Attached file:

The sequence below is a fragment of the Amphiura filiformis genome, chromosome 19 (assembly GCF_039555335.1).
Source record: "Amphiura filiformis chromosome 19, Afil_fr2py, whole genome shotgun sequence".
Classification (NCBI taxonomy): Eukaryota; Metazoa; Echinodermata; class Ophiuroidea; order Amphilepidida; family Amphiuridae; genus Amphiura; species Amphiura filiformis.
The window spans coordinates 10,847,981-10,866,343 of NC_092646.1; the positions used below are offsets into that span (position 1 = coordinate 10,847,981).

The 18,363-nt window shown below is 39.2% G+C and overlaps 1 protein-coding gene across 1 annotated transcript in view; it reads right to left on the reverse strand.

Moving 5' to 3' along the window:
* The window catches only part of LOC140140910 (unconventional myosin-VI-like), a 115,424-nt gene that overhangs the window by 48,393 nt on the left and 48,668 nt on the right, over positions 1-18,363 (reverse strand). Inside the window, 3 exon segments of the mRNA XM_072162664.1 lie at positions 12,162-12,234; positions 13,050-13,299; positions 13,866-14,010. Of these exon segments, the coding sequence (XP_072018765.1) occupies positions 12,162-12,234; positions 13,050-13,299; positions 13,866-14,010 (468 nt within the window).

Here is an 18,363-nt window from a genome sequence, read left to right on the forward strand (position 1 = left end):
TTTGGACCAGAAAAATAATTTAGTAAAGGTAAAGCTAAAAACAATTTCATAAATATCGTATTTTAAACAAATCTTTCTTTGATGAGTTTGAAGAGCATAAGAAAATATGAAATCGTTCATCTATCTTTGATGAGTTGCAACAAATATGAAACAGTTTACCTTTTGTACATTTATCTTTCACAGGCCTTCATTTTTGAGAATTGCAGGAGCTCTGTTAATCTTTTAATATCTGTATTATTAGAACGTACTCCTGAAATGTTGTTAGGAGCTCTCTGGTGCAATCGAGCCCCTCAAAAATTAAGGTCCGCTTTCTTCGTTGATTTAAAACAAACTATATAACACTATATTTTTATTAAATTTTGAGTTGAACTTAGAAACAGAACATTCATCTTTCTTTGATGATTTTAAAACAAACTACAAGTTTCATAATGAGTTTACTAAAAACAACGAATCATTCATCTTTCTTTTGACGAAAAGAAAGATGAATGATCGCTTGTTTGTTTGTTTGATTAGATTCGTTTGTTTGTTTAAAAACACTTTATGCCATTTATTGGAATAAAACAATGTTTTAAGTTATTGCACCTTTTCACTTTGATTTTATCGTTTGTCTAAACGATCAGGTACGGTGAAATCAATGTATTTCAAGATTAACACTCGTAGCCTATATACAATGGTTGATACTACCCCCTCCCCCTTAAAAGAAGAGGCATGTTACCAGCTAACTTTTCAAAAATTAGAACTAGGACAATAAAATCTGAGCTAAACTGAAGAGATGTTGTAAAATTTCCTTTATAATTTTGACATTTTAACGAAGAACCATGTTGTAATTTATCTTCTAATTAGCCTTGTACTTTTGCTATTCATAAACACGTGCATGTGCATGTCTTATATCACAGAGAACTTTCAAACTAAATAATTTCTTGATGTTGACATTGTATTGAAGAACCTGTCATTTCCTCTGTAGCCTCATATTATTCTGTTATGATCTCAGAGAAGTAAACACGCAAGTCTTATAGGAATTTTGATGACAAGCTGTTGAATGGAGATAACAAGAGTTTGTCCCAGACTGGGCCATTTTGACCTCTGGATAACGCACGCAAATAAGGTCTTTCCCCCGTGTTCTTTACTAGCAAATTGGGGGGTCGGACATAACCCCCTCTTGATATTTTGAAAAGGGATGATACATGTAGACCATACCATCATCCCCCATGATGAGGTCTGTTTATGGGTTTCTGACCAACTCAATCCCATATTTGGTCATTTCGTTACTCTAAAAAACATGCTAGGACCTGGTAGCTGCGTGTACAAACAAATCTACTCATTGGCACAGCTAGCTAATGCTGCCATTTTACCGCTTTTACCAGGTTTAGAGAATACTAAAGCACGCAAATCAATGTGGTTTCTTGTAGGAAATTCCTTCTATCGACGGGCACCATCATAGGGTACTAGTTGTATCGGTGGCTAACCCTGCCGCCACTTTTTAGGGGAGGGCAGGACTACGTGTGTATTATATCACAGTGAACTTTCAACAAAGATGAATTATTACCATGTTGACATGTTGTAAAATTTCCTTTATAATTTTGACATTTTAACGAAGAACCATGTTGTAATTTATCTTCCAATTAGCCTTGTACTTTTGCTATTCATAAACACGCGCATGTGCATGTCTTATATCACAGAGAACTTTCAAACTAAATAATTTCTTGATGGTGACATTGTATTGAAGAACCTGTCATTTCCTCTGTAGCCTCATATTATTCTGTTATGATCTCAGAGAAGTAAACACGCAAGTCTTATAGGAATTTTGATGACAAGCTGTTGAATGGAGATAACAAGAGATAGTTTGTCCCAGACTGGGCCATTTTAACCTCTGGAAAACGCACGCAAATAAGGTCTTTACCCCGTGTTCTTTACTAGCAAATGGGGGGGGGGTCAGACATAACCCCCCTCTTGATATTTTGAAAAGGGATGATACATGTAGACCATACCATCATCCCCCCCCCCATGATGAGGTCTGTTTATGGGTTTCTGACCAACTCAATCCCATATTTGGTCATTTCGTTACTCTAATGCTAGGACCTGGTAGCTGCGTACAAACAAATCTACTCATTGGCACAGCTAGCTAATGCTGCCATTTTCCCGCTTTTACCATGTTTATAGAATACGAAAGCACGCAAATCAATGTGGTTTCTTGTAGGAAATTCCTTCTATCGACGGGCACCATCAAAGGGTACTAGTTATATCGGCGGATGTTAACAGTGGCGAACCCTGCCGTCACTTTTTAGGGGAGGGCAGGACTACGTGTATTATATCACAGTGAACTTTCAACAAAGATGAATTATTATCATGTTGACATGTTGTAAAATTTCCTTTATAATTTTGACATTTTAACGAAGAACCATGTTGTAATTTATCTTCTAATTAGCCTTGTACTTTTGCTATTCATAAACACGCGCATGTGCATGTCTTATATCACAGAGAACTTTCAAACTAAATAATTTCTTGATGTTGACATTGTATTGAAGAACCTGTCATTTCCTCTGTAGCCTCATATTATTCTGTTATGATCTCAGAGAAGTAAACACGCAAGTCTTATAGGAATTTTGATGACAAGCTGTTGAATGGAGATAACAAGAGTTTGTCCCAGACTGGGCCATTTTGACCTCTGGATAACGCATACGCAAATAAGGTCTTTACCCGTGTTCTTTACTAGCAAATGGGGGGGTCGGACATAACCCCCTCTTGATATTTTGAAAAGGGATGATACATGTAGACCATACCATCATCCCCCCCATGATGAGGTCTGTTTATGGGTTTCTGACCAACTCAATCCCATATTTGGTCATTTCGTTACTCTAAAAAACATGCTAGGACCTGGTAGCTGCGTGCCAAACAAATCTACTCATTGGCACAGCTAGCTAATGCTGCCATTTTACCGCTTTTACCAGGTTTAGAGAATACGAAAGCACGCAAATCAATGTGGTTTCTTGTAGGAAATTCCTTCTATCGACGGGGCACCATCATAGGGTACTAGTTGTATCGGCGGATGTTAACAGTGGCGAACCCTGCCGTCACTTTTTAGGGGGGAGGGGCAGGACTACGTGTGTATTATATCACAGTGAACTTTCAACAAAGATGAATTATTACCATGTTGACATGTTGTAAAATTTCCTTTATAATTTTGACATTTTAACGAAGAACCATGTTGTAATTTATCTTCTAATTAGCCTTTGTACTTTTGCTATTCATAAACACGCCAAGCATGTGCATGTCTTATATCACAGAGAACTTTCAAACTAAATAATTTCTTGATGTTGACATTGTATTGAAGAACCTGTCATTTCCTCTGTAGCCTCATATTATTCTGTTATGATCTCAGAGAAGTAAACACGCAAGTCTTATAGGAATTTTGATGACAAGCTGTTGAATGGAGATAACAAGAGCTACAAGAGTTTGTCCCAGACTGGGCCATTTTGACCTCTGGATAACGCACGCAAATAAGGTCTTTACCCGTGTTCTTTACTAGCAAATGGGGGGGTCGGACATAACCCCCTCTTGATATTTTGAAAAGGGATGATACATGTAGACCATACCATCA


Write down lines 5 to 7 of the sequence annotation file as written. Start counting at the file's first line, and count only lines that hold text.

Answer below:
The 18,363-nt window shown below is 39.2% G+C and overlaps 1 protein-coding gene across 1 annotated transcript in view; it reads right to left on the reverse strand.

Moving 5' to 3' along the window:
* The window catches only part of LOC140140910 (unconventional myosin-VI-like), a 115,424-nt gene that overhangs the window by 48,393 nt on the left and 48,668 nt on the right, over positions 1-18,363 (reverse strand). Inside the window, 3 exon segments of the mRNA XM_072162664.1 lie at positions 12,162-12,234; positions 13,050-13,299; positions 13,866-14,010. Of these exon segments, the coding sequence (XP_072018765.1) occupies positions 12,162-12,234; positions 13,050-13,299; positions 13,866-14,010 (468 nt within the window).